Richard Exon: In marketing terms, modern politics is a category in decline
A view from Richard Exon, the chief executive of Rainey Kelly Campbell Roalfe/Y&R

Richard Exon: In marketing terms, modern politics is a category in decline

It's been a disorientating year or so for anybody simultaneously interested in marketing and politics. Things in Scotland may be hotting up since the SNP's dramatic victory earlier this month.

Elsewhere, though, despite a fragile economy, a once-in-a-lifetime referendum and a fresh generation of leaders, public interest in politics has rarely been lower. In fact, if voter turnout - a mere 35.4 per cent in London - and party membership levels are seen as indicators of category health, a marketer would call politics a category in decline.

Despite the promise of a fresh start that each General Election offers, three factors have resulted in politics losing traction with its core audience.

First, the leaders - David Cameron, Nick Clegg and Ed Miliband - have each struggled to articulate a vision that defines the category in their favour. Thatcher did it when she made the Conservatives stand for the future and Labour for the past. Blair did it when he simply flipped that characterisation. Obama did it when he offered a singular vision of "Yes we can" hope.

Maybe it's harder to create and sustain this kind of momentum in today's environment, but the result is that, in UK politics today, the category-leading brands are weaker than ever before. The necessary pragmatism of coalition government and, let's put this nicely, the "soft launch" of Miliband's Labour leadership means that none of the leaders have taken a bold, category-defining position yet.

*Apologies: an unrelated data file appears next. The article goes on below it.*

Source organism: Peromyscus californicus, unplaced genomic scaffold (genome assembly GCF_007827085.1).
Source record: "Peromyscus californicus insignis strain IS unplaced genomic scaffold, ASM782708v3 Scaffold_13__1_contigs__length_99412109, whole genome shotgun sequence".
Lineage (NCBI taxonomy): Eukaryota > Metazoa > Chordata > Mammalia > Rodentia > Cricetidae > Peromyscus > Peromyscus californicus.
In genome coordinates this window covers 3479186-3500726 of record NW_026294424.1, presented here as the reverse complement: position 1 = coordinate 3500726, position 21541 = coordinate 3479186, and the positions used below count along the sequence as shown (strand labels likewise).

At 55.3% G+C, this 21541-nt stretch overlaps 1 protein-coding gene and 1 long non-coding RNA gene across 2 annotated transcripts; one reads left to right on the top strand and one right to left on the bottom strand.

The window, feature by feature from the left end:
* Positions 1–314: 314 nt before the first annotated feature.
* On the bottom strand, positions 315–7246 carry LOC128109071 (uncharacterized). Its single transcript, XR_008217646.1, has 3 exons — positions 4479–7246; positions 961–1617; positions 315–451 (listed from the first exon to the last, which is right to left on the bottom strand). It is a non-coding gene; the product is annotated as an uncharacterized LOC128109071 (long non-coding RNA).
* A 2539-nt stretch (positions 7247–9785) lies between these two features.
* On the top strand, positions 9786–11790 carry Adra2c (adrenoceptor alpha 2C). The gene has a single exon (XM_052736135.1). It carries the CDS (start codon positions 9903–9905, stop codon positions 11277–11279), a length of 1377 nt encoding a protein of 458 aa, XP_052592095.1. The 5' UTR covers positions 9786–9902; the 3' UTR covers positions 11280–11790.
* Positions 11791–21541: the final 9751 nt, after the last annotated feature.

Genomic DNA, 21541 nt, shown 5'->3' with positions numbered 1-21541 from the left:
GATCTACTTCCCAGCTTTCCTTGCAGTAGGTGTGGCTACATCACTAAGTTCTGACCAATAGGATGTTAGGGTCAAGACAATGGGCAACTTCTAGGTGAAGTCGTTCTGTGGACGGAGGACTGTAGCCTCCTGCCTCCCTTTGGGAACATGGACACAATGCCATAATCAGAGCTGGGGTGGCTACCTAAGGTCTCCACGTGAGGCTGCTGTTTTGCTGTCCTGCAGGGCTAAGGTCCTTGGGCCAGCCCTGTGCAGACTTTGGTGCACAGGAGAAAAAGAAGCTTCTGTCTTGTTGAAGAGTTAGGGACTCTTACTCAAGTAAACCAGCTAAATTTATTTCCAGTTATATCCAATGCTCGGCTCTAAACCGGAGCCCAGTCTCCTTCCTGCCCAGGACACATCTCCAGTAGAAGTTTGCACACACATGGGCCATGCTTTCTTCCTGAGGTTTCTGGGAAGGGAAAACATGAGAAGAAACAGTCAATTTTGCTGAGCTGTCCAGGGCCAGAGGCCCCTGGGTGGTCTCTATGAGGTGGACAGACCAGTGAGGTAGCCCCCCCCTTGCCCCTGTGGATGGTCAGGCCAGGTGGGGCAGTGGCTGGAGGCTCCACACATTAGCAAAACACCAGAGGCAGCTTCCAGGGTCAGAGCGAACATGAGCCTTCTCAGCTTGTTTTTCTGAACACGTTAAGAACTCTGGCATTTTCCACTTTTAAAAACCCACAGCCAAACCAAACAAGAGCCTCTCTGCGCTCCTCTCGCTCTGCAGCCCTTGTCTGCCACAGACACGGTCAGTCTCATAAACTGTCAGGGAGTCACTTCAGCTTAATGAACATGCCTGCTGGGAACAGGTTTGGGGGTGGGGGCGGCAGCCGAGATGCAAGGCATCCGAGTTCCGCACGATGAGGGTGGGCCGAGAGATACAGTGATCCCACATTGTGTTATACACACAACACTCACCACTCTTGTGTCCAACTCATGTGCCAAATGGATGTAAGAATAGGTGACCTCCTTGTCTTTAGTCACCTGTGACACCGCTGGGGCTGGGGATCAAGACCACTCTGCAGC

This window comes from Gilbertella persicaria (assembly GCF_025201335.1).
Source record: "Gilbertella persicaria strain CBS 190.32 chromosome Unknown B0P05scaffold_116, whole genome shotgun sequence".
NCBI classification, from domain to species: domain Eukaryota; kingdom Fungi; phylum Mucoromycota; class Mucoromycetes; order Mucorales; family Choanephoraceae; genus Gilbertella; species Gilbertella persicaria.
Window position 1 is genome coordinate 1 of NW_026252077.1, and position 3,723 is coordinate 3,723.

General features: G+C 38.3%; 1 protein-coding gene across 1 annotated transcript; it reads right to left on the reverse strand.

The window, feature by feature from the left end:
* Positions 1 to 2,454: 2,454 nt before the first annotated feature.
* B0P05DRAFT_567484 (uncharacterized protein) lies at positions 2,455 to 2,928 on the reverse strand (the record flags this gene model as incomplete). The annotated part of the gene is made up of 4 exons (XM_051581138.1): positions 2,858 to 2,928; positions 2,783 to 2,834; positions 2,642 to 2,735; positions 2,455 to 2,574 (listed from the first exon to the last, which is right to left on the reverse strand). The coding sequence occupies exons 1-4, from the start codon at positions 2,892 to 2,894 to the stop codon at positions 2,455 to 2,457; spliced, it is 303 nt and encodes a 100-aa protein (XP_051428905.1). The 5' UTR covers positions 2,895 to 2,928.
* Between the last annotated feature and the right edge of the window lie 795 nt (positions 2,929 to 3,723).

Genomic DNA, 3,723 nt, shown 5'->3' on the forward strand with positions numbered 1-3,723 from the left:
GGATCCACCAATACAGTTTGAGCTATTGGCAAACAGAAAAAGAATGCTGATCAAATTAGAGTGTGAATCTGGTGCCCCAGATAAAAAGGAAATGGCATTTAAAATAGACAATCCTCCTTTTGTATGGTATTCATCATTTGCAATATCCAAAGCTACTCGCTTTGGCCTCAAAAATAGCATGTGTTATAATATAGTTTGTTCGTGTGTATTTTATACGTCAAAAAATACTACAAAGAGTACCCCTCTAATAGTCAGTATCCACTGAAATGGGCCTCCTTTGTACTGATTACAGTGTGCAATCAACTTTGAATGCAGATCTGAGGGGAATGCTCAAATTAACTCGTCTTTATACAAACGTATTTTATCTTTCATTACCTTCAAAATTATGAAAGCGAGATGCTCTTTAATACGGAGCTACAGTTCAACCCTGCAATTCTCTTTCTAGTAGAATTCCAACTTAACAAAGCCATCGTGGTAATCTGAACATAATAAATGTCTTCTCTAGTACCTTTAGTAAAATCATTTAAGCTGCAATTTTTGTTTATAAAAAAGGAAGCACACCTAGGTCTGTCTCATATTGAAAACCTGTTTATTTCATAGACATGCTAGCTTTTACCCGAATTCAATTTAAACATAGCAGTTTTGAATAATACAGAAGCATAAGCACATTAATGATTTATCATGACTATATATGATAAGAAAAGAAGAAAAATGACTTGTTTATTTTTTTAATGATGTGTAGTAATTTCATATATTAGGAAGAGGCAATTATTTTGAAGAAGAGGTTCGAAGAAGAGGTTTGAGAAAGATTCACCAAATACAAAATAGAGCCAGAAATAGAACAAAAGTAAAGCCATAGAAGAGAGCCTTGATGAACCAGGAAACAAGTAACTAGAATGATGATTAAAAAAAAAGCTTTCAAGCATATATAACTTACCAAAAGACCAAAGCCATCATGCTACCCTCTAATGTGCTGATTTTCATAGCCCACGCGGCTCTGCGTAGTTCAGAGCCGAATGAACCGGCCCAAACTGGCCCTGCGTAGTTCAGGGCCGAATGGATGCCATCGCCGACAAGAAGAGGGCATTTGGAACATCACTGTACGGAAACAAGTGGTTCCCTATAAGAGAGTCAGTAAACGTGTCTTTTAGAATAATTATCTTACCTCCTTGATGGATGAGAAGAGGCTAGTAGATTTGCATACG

Second, just when all parties could have used the AV referendum to inspire, provoke and mobilise voters, both the "yes" and the "no" camps fought poor campaigns. It's as if all concerned wanted to further disenfranchise voters and ensure a low turnout. Utterly perplexing.

Finally, there's the draining lack of innovation in the how and where of political communication. Digital deniers used to characterise the web as a hinterland of fringe opinion and unread blogs. This view is now untenable, of course, especially given the exponential growth and jaw-dropping success of social media platforms, both driven by and driving new consumer behaviours. Brands and their agencies have been quick to take the opportunities that this affords but, when it comes to UK politics, it feels that the web is being underexploited. Where there could be idea-driven political social media that engages, rewards and creates mass participation, there's little of substance.

Now, of course, it may be that all politicians since New Labour's fall are wary of looking too professional when it comes to communications, lest they be accused of "spin". But unless they get some coherence and innovation into their campaigning, politicians won't halt the decline of their category.